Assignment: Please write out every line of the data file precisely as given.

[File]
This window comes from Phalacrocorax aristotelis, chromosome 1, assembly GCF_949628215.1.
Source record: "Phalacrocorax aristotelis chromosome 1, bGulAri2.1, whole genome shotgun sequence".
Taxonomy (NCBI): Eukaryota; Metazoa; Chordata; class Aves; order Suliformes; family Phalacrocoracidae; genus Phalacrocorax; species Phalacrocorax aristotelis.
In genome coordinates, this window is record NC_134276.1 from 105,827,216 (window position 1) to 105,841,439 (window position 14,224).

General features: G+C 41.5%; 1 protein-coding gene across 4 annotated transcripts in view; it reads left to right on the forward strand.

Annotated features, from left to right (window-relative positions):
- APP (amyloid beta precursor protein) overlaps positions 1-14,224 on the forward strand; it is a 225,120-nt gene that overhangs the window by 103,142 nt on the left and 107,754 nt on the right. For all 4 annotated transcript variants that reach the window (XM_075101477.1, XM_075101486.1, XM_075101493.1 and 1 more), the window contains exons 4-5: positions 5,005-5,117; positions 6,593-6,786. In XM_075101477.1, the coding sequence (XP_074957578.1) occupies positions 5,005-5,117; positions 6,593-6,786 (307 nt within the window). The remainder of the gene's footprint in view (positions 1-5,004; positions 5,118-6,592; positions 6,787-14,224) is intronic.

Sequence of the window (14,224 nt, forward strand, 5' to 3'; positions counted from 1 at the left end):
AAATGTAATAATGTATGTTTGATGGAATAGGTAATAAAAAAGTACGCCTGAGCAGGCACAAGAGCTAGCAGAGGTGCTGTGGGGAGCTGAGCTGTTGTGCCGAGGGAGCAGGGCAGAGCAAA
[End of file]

This window comes from Phalacrocorax aristotelis, chromosome 1, assembly GCF_949628215.1.
Source record: "Phalacrocorax aristotelis chromosome 1, bGulAri2.1, whole genome shotgun sequence".
Taxonomy (NCBI): Eukaryota; Metazoa; Chordata; class Aves; order Suliformes; family Phalacrocoracidae; genus Phalacrocorax; species Phalacrocorax aristotelis.
In genome coordinates, this window is record NC_134276.1 from 105,827,216 (window position 1) to 105,841,439 (window position 14,224).

General features: G+C 41.5%; 1 protein-coding gene across 4 annotated transcripts in view; it reads left to right on the forward strand.

Annotated features, from left to right (window-relative positions):
- APP (amyloid beta precursor protein) overlaps positions 1-14,224 on the forward strand; it is a 225,120-nt gene that overhangs the window by 103,142 nt on the left and 107,754 nt on the right. For all 4 annotated transcript variants that reach the window (XM_075101477.1, XM_075101486.1, XM_075101493.1 and 1 more), the window contains exons 4-5: positions 5,005-5,117; positions 6,593-6,786. In XM_075101477.1, the coding sequence (XP_074957578.1) occupies positions 5,005-5,117; positions 6,593-6,786 (307 nt within the window). The remainder of the gene's footprint in view (positions 1-5,004; positions 5,118-6,592; positions 6,787-14,224) is intronic.

Sequence of the window (14,224 nt, forward strand, 5' to 3'; positions counted from 1 at the left end):
AAATGTAATAATGTATGTTTGATGGAATAGGTAATAAAAAAGTACGCCTGAGCAGGCACAAGAGCTAGCAGAGGTGCTGTGGGGAGCTGAGCTGTTGTGCCGAGGGAGCAGGGCAGAGCAAA